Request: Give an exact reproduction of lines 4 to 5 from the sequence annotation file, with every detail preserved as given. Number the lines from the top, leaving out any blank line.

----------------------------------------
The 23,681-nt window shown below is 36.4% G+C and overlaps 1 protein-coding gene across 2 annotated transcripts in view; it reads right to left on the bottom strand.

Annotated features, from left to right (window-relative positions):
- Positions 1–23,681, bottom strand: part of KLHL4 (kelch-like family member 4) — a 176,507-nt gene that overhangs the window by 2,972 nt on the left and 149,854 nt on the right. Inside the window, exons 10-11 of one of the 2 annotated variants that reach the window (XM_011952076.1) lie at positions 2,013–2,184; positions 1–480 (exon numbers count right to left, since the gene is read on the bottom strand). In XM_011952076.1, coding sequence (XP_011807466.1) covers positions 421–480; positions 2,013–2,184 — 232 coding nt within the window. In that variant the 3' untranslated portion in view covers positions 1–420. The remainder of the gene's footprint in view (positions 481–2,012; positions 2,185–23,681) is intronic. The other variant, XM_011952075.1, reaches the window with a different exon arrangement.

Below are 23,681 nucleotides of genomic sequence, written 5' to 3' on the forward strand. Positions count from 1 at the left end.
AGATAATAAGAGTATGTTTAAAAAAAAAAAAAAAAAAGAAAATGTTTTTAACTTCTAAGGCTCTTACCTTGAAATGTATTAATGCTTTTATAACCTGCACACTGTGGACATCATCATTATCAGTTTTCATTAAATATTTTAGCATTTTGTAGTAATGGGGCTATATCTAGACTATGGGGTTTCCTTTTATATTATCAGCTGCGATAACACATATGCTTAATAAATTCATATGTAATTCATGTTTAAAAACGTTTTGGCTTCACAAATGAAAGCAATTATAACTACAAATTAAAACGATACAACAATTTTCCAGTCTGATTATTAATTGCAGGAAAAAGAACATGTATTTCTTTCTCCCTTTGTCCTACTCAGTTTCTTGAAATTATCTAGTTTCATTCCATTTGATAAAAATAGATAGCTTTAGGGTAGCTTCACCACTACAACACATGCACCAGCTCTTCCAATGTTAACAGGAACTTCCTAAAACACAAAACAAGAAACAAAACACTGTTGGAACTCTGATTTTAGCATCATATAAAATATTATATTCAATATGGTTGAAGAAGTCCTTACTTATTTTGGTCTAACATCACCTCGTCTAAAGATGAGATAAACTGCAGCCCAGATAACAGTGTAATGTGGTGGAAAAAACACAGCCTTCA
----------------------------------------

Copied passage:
Below are 23,681 nucleotides of genomic sequence, written 5' to 3' on the forward strand. Positions count from 1 at the left end.
AGATAATAAGAGTATGTTTAAAAAAAAAAAAAAAAAAGAAAATGTTTTTAACTTCTAAGGCTCTTACCTTGAAATGTATTAATGCTTTTATAACCTGCACACTGTGGACATCATCATTATCAGTTTTCATTAAATATTTTAGCATTTTGTAGTAATGGGGCTATATCTAGACTATGGGGTTTCCTTTTATATTATCAGCTGCGATAACACATATGCTTAATAAATTCATATGTAATTCATGTTTAAAAACGTTTTGGCTTCACAAATGAAAGCAATTATAACTACAAATTAAAACGATACAACAATTTTCCAGTCTGATTATTAATTGCAGGAAAAAGAACATGTATTTCTTTCTCCCTTTGTCCTACTCAGTTTCTTGAAATTATCTAGTTTCATTCCATTTGATAAAAATAGATAGCTTTAGGGTAGCTTCACCACTACAACACATGCACCAGCTCTTCCAATGTTAACAGGAACTTCCTAAAACACAAAACAAGAAACAAAACACTGTTGGAACTCTGATTTTAGCATCATATAAAATATTATATTCAATATGGTTGAAGAAGTCCTTACTTATTTTGGTCTAACATCACCTCGTCTAAAGATGAGATAAACTGCAGCCCAGATAACAGTGTAATGTGGTGGAAAAAACACAGCCTTCA